Earlier today as I stood in line at checkout, I overheard one of the cashiers at another line ooh over a customer’s baby. “Look at her, she’s like, ‘I just wanna go back to sleep,'” the cashier said.
I thought about how quickly we map our expectations onto other beings, how easily we imbue them with personalities of our own designs. And how we tend to do this for those who can’t “speak” for themselves: babies and animals.
My pets have distinct personalities, but I’m not fooling myself. I know these personalities spring not from them, but from my idea of them. My interpretations of their behaviors. I speak for them in silly voices, attributing reactions and thoughts that they very well may not have.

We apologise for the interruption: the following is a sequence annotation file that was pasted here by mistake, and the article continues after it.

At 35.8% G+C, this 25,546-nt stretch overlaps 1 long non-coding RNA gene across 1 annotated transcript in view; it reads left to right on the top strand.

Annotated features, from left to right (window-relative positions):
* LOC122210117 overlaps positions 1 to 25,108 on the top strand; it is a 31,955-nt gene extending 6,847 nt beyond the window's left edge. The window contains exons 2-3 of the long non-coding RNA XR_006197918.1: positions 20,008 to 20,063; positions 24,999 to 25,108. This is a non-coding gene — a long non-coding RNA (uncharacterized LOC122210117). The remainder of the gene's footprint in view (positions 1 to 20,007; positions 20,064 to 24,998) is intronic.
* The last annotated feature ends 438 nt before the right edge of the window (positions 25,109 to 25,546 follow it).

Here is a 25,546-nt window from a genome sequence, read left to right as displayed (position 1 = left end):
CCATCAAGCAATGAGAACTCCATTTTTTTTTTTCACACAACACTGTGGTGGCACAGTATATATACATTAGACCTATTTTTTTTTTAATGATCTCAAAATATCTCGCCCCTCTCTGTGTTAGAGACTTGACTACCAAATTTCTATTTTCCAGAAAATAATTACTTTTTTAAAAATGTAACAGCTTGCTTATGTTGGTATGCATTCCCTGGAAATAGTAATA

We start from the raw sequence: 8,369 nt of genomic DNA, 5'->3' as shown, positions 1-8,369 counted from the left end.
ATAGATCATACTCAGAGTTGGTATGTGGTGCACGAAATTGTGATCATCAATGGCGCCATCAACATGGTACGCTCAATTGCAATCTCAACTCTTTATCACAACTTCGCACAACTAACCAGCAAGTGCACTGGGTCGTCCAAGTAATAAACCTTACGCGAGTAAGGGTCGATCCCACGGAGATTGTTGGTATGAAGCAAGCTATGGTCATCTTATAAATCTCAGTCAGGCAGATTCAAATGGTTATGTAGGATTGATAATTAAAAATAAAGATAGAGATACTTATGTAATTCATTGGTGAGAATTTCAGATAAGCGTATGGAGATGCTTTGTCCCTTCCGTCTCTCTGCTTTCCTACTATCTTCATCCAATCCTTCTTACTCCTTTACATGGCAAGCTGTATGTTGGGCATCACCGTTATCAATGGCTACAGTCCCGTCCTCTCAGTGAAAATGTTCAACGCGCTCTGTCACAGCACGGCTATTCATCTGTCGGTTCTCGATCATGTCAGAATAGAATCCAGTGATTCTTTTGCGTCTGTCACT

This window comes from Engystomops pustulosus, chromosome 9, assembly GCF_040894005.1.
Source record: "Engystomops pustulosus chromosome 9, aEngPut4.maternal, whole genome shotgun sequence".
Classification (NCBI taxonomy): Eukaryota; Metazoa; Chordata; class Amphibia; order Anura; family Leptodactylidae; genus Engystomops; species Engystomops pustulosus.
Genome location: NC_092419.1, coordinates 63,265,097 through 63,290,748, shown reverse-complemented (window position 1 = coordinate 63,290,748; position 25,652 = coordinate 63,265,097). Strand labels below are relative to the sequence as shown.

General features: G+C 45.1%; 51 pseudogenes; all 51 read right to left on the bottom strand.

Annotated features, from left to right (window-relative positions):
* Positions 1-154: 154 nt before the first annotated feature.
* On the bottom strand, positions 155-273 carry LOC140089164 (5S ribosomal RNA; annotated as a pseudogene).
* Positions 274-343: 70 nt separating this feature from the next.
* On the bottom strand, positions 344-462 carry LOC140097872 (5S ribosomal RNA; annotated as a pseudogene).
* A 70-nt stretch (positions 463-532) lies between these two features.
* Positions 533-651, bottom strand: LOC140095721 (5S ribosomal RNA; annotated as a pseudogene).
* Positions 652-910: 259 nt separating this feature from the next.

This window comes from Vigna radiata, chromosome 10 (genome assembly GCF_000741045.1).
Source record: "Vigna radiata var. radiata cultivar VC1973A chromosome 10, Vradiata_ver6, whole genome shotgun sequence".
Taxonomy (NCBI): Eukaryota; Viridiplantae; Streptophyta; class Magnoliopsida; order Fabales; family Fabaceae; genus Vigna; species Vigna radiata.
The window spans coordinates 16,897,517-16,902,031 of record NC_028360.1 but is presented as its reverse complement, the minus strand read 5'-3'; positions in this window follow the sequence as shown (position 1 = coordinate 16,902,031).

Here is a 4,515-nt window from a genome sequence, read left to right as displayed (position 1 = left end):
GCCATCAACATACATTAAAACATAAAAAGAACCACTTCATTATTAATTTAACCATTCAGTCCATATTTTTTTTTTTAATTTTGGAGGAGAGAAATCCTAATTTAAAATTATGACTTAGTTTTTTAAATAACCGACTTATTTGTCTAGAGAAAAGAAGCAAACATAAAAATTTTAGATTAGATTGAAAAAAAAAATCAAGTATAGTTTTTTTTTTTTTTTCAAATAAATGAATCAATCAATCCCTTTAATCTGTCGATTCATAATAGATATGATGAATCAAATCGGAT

I’ve caught myself doing the same thing to babies. My friend and I were hanging out with her toddler, and I found myself saying things like, “he’s like, ‘mm, mysterious berries!” or “he says, ‘I dunno about this strange lady.'” How presumptuous of me!
When we speak for animals and for babies, we privilege our interpretation of them over the ways in which they are already communicating with us. They have personalities, but can we recognize them? How much of a being’s personality originates with them, and how much is in the mind of the beholder? This is back to the classic conundrum of intent vs. interpretation, which I tried to suss out a few weeks ago.
And how can we even begin to untangle this when considering cases of pet personality development, much less human personality development? Luckily, I think humans are pretty good at asserting themselves when push comes to shove, outsider interpretations be damned. But until they can do so verbally, they’re at a disadvantage. Those of us who can speak tend to do so for them unless we really check ourselves. Hopefully their development isn’t too much at our mercy.